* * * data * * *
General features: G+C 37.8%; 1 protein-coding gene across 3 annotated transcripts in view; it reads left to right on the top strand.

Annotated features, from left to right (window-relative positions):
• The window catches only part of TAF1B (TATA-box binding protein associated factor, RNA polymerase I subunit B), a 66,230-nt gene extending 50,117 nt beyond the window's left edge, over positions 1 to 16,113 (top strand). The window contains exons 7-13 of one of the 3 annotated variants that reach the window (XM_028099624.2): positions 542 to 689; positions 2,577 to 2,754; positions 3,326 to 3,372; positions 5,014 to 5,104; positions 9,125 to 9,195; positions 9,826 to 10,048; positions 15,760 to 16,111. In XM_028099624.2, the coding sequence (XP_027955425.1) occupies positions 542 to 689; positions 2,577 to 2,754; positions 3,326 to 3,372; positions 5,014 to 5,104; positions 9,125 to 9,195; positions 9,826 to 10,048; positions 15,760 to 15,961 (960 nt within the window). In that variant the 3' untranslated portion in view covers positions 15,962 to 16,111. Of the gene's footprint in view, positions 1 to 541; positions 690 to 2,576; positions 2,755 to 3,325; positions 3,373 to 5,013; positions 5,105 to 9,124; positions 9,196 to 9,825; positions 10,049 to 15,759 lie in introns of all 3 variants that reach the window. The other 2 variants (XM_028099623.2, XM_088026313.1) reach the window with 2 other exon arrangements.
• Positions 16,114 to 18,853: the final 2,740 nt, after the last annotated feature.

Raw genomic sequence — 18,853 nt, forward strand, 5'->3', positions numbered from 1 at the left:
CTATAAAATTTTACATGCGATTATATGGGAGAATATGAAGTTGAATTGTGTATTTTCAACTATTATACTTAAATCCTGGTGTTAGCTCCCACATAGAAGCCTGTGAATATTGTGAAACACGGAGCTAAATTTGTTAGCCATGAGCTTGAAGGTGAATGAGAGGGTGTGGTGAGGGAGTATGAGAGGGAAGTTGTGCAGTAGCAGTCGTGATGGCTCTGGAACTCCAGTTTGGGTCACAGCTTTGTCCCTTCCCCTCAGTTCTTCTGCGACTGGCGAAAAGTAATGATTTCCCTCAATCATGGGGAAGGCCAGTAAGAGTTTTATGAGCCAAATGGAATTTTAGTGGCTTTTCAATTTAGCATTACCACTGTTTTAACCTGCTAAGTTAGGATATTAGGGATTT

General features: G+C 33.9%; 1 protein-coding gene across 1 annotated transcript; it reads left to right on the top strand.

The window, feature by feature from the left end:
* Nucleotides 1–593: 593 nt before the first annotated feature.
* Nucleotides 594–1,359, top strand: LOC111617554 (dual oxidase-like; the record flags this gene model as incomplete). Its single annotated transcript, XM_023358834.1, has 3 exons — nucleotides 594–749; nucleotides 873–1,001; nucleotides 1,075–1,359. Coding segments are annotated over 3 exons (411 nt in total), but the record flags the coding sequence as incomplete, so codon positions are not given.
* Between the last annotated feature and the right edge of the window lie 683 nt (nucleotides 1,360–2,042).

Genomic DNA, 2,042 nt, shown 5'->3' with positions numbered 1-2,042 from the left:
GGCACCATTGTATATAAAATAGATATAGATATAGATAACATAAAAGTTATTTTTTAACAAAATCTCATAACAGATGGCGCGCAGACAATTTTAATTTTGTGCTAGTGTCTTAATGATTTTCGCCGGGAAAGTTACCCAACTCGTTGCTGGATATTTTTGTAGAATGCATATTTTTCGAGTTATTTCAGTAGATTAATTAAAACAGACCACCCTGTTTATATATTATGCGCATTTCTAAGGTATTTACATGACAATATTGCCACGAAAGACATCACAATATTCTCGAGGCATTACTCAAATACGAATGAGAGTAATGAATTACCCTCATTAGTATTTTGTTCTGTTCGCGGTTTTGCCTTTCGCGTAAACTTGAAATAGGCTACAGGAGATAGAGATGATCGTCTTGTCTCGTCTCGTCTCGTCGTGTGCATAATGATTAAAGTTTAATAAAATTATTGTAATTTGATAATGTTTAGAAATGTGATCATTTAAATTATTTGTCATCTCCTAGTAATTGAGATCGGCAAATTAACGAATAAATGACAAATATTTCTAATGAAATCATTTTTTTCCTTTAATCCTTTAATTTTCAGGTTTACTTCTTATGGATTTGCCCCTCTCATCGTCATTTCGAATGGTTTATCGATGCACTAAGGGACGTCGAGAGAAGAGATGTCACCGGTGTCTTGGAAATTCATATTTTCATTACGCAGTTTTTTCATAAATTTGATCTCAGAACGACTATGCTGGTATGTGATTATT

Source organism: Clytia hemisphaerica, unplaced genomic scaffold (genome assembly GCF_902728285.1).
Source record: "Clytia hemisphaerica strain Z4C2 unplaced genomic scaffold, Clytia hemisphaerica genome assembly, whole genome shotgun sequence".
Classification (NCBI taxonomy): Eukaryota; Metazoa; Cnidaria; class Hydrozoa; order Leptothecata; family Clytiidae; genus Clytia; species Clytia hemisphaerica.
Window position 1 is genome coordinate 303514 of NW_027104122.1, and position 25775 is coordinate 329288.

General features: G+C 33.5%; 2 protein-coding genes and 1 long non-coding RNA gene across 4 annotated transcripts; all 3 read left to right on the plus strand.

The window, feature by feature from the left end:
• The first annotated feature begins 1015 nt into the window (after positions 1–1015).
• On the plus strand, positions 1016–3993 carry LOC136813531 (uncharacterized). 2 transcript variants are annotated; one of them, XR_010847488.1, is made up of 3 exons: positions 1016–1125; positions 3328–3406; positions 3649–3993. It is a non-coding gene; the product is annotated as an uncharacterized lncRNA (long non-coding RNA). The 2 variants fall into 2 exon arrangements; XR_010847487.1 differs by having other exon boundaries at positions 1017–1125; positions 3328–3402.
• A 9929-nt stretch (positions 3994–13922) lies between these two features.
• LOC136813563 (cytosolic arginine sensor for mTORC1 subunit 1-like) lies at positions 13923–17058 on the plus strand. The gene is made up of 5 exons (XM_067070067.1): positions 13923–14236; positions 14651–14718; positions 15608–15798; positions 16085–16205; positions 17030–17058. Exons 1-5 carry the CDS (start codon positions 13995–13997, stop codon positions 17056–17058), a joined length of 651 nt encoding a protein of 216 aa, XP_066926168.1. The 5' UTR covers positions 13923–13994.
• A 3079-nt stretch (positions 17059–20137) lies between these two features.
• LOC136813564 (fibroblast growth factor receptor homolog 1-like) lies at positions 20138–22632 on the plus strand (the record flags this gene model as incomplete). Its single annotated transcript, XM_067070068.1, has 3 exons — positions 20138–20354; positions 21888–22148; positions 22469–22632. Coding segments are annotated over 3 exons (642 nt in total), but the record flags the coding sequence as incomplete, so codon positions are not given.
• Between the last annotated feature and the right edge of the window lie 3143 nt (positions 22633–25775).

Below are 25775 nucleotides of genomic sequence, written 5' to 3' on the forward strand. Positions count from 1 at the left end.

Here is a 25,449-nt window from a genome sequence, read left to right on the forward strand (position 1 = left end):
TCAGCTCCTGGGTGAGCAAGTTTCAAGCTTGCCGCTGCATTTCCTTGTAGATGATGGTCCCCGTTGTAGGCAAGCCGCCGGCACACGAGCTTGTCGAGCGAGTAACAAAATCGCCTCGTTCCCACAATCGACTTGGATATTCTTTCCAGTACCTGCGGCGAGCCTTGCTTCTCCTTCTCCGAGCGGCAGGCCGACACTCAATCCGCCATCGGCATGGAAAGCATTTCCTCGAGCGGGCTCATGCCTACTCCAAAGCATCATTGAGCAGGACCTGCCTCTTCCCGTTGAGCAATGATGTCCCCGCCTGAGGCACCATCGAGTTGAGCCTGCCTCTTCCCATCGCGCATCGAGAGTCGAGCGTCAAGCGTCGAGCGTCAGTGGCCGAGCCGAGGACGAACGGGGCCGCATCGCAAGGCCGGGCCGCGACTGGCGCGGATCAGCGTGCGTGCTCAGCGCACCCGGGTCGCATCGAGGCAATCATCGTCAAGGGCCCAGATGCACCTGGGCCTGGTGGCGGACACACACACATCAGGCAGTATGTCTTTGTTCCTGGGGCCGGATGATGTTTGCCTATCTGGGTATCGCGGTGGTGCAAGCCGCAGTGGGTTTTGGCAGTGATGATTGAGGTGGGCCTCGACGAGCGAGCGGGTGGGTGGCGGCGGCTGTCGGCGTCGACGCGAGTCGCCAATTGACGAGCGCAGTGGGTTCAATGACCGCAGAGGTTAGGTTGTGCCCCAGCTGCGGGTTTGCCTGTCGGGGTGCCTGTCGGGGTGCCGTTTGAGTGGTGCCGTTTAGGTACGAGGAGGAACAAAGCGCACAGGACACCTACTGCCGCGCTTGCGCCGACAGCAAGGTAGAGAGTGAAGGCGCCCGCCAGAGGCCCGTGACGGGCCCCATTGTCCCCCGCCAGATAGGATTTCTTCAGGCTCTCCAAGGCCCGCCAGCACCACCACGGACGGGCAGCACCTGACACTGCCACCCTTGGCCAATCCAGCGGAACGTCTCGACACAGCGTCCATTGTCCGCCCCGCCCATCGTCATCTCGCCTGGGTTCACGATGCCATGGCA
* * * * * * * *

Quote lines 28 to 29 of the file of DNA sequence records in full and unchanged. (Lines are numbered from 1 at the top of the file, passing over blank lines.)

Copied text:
Here is a 25,449-nt window from a genome sequence, read left to right on the forward strand (position 1 = left end):
TCAGCTCCTGGGTGAGCAAGTTTCAAGCTTGCCGCTGCATTTCCTTGTAGATGATGGTCCCCGTTGTAGGCAAGCCGCCGGCACACGAGCTTGTCGAGCGAGTAACAAAATCGCCTCGTTCCCACAATCGACTTGGATATTCTTTCCAGTACCTGCGGCGAGCCTTGCTTCTCCTTCTCCGAGCGGCAGGCCGACACTCAATCCGCCATCGGCATGGAAAGCATTTCCTCGAGCGGGCTCATGCCTACTCCAAAGCATCATTGAGCAGGACCTGCCTCTTCCCGTTGAGCAATGATGTCCCCGCCTGAGGCACCATCGAGTTGAGCCTGCCTCTTCCCATCGCGCATCGAGAGTCGAGCGTCAAGCGTCGAGCGTCAGTGGCCGAGCCGAGGACGAACGGGGCCGCATCGCAAGGCCGGGCCGCGACTGGCGCGGATCAGCGTGCGTGCTCAGCGCACCCGGGTCGCATCGAGGCAATCATCGTCAAGGGCCCAGATGCACCTGGGCCTGGTGGCGGACACACACACATCAGGCAGTATGTCTTTGTTCCTGGGGCCGGATGATGTTTGCCTATCTGGGTATCGCGGTGGTGCAAGCCGCAGTGGGTTTTGGCAGTGATGATTGAGGTGGGCCTCGACGAGCGAGCGGGTGGGTGGCGGCGGCTGTCGGCGTCGACGCGAGTCGCCAATTGACGAGCGCAGTGGGTTCAATGACCGCAGAGGTTAGGTTGTGCCCCAGCTGCGGGTTTGCCTGTCGGGGTGCCTGTCGGGGTGCCGTTTGAGTGGTGCCGTTTAGGTACGAGGAGGAACAAAGCGCACAGGACACCTACTGCCGCGCTTGCGCCGACAGCAAGGTAGAGAGTGAAGGCGCCCGCCAGAGGCCCGTGACGGGCCCCATTGTCCCCCGCCAGATAGGATTTCTTCAGGCTCTCCAAGGCCCGCCAGCACCACCACGGACGGGCAGCACCTGACACTGCCACCCTTGGCCAATCCAGCGGAACGTCTCGACACAGCGTCCATTGTCCGCCCCGCCCATCGTCATCTCGCCTGGGTTCACGATGCCATGGCA